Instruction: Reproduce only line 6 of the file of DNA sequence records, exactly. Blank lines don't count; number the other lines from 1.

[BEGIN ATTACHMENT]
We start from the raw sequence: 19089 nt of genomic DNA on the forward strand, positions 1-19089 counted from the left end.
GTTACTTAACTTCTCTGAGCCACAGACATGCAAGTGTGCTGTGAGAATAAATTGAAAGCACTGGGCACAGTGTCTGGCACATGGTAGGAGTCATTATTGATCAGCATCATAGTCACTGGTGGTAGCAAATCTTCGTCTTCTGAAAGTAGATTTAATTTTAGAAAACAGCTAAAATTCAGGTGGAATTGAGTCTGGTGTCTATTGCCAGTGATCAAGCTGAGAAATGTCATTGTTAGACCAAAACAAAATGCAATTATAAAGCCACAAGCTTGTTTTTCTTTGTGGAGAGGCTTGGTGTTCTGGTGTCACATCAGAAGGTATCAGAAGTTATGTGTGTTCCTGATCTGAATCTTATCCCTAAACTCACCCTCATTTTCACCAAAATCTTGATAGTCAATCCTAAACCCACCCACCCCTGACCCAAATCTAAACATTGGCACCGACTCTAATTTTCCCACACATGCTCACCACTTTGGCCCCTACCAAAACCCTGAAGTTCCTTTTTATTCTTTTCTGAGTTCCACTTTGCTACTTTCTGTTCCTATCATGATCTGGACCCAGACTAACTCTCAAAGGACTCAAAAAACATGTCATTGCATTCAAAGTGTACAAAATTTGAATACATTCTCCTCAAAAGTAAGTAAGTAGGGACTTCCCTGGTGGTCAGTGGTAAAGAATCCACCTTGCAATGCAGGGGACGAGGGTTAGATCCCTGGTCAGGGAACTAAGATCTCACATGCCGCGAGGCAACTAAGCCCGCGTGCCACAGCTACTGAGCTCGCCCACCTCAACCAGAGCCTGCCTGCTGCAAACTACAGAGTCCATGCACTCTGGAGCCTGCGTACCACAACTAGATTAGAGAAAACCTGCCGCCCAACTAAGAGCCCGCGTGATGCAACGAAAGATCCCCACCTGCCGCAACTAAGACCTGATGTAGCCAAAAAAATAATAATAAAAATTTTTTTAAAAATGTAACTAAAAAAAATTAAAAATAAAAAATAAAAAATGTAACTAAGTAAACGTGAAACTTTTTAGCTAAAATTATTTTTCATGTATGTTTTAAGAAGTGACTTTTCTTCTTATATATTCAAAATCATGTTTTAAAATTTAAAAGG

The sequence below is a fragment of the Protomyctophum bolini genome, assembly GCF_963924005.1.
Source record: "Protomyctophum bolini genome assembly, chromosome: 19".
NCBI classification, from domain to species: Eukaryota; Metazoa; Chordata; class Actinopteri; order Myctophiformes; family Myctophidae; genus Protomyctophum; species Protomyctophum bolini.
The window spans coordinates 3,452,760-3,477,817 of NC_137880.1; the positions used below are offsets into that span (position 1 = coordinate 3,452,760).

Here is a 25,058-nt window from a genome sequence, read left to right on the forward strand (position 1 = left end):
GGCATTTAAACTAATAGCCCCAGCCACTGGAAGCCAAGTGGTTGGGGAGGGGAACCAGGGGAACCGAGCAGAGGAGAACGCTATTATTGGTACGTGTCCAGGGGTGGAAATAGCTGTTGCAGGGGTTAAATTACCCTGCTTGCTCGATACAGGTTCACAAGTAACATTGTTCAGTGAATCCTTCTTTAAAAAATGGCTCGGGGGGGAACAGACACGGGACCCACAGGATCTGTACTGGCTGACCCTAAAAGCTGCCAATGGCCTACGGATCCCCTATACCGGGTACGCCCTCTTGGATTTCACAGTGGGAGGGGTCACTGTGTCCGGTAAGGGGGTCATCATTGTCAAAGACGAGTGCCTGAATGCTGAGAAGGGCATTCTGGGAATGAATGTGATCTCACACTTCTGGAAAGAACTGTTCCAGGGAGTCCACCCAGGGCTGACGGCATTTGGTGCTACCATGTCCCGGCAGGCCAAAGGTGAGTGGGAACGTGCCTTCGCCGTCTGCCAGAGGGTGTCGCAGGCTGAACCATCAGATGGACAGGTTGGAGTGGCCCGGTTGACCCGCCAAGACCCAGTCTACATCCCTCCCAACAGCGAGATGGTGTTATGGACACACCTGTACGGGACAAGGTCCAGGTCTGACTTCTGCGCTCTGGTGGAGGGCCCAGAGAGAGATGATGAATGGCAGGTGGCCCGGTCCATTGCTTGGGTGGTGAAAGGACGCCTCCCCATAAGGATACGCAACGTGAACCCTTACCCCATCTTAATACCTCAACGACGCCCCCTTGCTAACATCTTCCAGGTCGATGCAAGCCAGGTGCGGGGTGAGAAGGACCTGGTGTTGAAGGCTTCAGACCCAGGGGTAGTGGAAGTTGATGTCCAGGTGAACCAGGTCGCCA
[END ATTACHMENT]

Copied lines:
The window spans coordinates 3,452,760-3,477,817 of NC_137880.1; the positions used below are offsets into that span (position 1 = coordinate 3,452,760).